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When insulating attic rafters, should they be completely filled or should there be room left for air movement?

Zwerg | Posted in Green Building Techniques on

Attic is finished room, had water damage from use dams, old insulation did not fill rafter completely

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  1. jklingel | | #1

    Please elaborate. WTH are "use dams"? Do you mean "ice dams"? What type of insulation was, or will be, put back in? Etc.

  2. GBA Editor
    Martin Holladay | | #2

    I'm going to assume that you meant to write "ice dams."

    The type of roof assembly you are talking about -- an insulated sloped roofing assembly -- can be either vented or unvented. However, it's easy to make a mistake if you get the details wrong. Here is an article that should explain everything you need to know: How to Build an Insulated Cathedral Ceiling.

  3. Zwerg | | #3

    Thank You for responding, and yes I did mean to type ice dams :). I do have a few vents in the attic crawl spaces. The existing old insul is 2-3 inches at best and very matted and brittle. I started to put new r-19 in attic rafters, which are 6 in deep. Not sure to fill channel completely or leave space for air movement.

  4. GBA Editor
    Martin Holladay | | #4

    If you want to use fiberglass batts, you absolutely have to establish a ventilation channel between the top of your insulation and your roof sheathing. To make this channel, you need to install an airtight baffle that leaves a gap at least 1 1/2 inch deep above the baffle.

    R-19 fiberglass batts aren't enough. They won't meet minimum code requirements for a roof. (The code requires R-30 insulation in Florida and R-49 insulation in Minnesota).

    If you install R-19 batts, you are almost certain to continue to have ice dam problems.

  5. Zwerg | | #5

    Thank you Martin, that answered my ? Perfectly. I can stop scratching the hole in my head now:)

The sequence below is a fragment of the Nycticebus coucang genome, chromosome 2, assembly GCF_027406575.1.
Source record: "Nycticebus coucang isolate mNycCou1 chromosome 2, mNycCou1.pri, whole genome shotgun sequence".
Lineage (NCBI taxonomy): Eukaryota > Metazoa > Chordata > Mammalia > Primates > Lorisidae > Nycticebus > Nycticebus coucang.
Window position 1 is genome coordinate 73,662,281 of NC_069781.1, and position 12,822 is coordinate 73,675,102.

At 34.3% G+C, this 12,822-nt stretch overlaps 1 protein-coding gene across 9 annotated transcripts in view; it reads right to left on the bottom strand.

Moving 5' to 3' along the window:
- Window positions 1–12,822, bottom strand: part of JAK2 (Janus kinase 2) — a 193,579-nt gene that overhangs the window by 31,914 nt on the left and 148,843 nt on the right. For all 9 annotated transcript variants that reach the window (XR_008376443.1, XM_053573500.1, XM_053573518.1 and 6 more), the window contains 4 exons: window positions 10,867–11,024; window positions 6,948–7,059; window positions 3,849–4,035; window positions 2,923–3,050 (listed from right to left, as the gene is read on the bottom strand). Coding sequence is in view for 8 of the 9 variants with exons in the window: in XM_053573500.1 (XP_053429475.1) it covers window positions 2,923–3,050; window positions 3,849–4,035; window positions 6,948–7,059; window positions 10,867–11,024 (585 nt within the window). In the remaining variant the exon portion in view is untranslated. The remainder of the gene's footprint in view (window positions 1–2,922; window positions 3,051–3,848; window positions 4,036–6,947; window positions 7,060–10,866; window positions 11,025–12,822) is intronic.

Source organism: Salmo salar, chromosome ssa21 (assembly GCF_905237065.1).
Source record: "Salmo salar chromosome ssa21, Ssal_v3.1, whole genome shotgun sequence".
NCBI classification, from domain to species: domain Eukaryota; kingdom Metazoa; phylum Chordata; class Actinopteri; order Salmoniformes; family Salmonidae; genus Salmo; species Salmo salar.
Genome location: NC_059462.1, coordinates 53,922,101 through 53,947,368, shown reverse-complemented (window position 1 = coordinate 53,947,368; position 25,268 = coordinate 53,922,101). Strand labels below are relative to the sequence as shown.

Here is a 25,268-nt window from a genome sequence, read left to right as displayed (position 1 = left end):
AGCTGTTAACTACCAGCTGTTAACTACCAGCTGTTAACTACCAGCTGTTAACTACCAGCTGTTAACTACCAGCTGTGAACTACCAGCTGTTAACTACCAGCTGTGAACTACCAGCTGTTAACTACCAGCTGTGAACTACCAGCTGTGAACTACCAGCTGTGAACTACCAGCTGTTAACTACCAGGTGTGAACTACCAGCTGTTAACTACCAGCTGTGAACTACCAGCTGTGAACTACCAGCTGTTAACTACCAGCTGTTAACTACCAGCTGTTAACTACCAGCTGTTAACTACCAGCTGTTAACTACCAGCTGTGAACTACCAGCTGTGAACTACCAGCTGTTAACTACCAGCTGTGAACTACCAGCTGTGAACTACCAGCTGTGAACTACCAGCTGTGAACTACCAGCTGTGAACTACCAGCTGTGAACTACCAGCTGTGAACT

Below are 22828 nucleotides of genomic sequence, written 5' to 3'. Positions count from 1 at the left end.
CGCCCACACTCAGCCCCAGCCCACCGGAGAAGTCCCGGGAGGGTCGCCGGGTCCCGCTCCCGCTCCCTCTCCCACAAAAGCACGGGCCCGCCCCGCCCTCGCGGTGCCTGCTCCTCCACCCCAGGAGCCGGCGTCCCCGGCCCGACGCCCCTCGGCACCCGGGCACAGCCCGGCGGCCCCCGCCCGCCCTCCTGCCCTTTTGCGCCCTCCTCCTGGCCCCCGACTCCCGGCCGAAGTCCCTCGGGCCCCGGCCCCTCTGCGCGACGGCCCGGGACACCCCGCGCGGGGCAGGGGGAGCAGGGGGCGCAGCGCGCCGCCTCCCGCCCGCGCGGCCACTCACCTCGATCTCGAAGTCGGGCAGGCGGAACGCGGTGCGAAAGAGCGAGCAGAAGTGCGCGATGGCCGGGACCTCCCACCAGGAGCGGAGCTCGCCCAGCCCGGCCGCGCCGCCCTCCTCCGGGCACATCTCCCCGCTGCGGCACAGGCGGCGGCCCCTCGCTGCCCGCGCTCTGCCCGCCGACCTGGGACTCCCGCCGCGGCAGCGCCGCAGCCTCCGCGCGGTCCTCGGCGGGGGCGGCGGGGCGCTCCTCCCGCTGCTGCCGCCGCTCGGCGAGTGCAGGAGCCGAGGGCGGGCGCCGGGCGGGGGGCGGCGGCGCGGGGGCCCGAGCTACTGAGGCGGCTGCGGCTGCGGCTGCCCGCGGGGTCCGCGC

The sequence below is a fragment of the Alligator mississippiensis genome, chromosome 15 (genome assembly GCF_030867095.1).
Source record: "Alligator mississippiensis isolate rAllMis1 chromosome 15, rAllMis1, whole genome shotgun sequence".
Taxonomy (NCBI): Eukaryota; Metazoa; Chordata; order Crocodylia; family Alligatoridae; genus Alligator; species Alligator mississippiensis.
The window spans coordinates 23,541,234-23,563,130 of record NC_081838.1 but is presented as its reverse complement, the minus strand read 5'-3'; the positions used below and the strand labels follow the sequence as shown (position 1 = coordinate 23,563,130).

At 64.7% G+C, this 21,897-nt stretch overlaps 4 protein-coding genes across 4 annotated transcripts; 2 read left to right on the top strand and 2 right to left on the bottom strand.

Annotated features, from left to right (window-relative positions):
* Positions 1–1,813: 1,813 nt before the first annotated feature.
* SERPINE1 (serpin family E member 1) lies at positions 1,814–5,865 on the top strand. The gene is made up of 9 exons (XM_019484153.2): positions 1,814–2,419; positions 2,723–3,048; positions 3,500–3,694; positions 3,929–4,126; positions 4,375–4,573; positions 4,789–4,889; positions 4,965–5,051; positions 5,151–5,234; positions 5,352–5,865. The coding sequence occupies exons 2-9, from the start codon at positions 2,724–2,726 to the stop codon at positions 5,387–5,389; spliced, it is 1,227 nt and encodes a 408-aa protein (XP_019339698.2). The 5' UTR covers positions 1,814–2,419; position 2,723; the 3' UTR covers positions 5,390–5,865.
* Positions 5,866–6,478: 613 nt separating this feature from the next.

6. Zwerg | | #6

    Would it be useful to apply rigid brd insul over batts after installed, or would visgueen be appropriate

  7. GBA Editor
    Martin Holladay | | #7

    You shouldn't install any interior Visqueen (polyethylene sheeting). However, when you install the drywall, pay close attention to airtightness -- especially at penetrations like electrical boxes.

    A continuous layer of rigid insulation attached to the underside of the rafters is an excellent way to reduce thermal bridging and to improve the R-value of your roof assembly.

  8. Expert Member
    Dana Dorsett | | #8

    If you MUST use batts in this application, use high density "cathedral ceiling" batts (typically R21@ 5.5") or R22-23 rock wool, not low density R19s or R22s. But if you have 2x6 rafters you won't have the venting clearance for anything better than high density R15s

    Air sealing behind kneewall attic crawl spaces is a fool's errand (Ive played the starring "fool" role in that movie several times over, but never again!) In almost all cases with 2x6 rafters you'd be better off going unvented, sealing & insulating the roof deck with 1-2" of closed cell polyurethane foam then filling in the rest of the space between the rafters with the fiber insulation of your choice, as long as it has NO BATT FACERS or other vapor retarders in the stackup. Then when it's time to re-roof, add rigid foam to the exterior to fatten out the R, and reduce the thermal bridging at the rafters.

    Adding full sheets of rigid foam to the interior side of the rafters can be next to impossible from a practical point of view in the tight spaces behind kneewalls, but if you go that route, using unfaced EPS still works in conjunction with up to 2" of polyurethane against the roof deck, and would more than double the R-value at the rafters.

  9. Zwerg | | #9

    Thank you Martin and Dana

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